Design for Deconstruction
k iets ta D ign l kf o r D e c o n s t r u c t i o n
I have a Dream Dr Terry Quarmby has a clear vision of demolition in the future: a world where destruction has been replaced by deconstruction; soft strips are handled by humans wearing powered robotic suits and, most ambitious of all, where architects and builders consider demolition BEFORE construction begins. Mark Anthony reports. “I have a dream. I have a dream that one day little architects, little builders and little demolition professionals will join hands…” OK, he didn’t quite say that. But while it might lack the historic resonance of Dr Martin Luther King’s famous speech, in demolition terms, Dr Terry Quarmby’s vision of the future is just as bold and almost as ambitious.
The former Institute of Demolition Engineers’ president and – to the best of our knowledge – the demolition world’s only Doctor – foresees a Utopian future in which demolition is factored into construction before a sod is turned; where entire structural elements can be used multiple times in multiple buildings; a world in which labourintensive soft strip processes have been replaced with robot-suited workers gathering reusable materials for their next application.
Circular, not Linear Quarmby has been a vocal advocate of Design for Deconstruction (DFD) since before the Government’s Random Acronym Generator (RAG) got around to coining the term. And there must have been times when he felt as though he was talking to himself as difficult-todemolish new builds utilising impossible-to-recycle materials sprang up across the country. “Architects are designing primarily for cost and aesthetics and not for durability or reusability. You can’t tell me that a building like The Shard was built with DFD in mind,” he insists. “Demolition doesn’t generally work in perpendicular angles so when The Shard does come down, it is going to be problematic.
Design for Deconstruction
The chances are that the materials used in its construction will not be easy to reuse or recycle either.”
with landfill as the ultimate destination. They need to understand that is, in fact, circular. Car manufacturers have signed up to an end of life directive which means they are responsible for the disposal of that vehicle for its entire life. We need the same thing in construction to ensure that designers and developers look beyond their own short term aims and take into account the likely fate of that building several generations into the future.”
While he firmly believes that architects should be planning now for demolitions that are likely to take place in the next 30 years, Quarmby says that planning for re-use is even more important. “All too often, buildings are being designed with a single use in mind. Ceiling heights, for example, might suit one kind of use but might be totally impractical for another.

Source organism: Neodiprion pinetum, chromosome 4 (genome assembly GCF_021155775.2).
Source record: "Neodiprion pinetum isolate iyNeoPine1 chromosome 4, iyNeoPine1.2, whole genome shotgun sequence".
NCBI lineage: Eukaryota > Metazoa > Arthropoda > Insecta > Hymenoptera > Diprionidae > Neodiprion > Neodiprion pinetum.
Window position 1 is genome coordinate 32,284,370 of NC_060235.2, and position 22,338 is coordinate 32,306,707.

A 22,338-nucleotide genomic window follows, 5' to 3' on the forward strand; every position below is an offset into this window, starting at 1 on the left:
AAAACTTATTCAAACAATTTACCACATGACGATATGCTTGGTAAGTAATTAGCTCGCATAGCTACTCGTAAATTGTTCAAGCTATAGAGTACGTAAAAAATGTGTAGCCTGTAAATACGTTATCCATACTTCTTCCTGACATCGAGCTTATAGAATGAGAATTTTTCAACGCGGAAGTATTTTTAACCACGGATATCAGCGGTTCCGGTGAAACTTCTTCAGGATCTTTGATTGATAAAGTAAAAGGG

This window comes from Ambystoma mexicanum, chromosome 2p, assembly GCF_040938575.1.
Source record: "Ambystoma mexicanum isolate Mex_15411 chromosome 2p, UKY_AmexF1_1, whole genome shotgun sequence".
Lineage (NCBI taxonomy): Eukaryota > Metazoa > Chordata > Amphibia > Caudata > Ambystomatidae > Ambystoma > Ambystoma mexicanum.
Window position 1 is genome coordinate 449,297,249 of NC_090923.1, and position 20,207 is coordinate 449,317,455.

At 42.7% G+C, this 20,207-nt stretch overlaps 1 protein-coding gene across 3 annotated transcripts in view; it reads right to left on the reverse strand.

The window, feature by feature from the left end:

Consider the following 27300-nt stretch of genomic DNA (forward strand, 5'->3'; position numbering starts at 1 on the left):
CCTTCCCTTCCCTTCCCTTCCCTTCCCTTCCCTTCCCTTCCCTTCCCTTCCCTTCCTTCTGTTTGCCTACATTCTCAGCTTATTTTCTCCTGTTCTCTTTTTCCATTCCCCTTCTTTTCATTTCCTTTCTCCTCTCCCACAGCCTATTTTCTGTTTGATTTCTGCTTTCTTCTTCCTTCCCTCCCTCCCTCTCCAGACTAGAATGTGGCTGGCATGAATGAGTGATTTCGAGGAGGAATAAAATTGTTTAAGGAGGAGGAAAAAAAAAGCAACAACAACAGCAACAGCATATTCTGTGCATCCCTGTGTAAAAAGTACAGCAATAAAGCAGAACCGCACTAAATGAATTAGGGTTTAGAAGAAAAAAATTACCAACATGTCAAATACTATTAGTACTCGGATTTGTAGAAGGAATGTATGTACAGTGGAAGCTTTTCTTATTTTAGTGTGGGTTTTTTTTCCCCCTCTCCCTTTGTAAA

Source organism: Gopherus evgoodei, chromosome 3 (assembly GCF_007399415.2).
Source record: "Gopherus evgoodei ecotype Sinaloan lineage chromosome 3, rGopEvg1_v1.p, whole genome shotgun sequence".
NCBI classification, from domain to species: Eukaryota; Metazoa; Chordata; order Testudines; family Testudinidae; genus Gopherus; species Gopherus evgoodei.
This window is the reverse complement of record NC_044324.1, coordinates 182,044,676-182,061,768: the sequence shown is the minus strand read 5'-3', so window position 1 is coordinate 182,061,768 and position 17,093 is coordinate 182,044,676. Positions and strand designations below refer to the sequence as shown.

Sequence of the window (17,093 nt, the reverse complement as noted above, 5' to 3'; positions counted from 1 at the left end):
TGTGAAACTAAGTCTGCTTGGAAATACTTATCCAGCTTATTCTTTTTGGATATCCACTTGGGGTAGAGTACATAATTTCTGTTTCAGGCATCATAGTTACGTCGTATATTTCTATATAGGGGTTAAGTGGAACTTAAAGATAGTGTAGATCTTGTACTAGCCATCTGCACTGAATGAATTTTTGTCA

Front-Loaded Although he is not specifically advocating a return to natural and virgin materials, Quarmby believes that we have much to learn from our Victorian-era forebears. “In Victorian times, the cost of construction was front-loaded. They invested in good quality stone and timber that would stand the test of time. That is why the UK still has so
All too often, we are taking down buildings that are structurally sound but which - for one reason or another - are no longer fit for purpose,” he asserts. “Architects and their clients need to understand that reuse is cheaper and more energy efficient than recycling. For too long, they have viewed construction as a linear process; an A to Z process
many fine Victorian buildings. They were built to last,” he says. “Today, however, too many buildings are being built with cost as a primary concern. While that might make the cost of construction cheaper, the knock-on costs of reuse, recycling and demolition are considerably higher. They are merely creating a problem for future generations.”
that vision, materials will not simply be crushed for hardcore or shredded for fuel. Instead, entire structural elements of a building will be salvaged for reuse in a new building. “In a steel-framed building, this will only require the disconnection of node points,” he says. “And in the age of Building Information Modelling (BIM), information on the materials used, how they were fixed and bonded and their location should be readily available.” An admirable ambition no doubt, but one that will require the demolition business to reinvent itself.
Part of Quarmby’s vision of a DFD future is a greater switch to reuse rather than recycling. In
Design for Deconstruction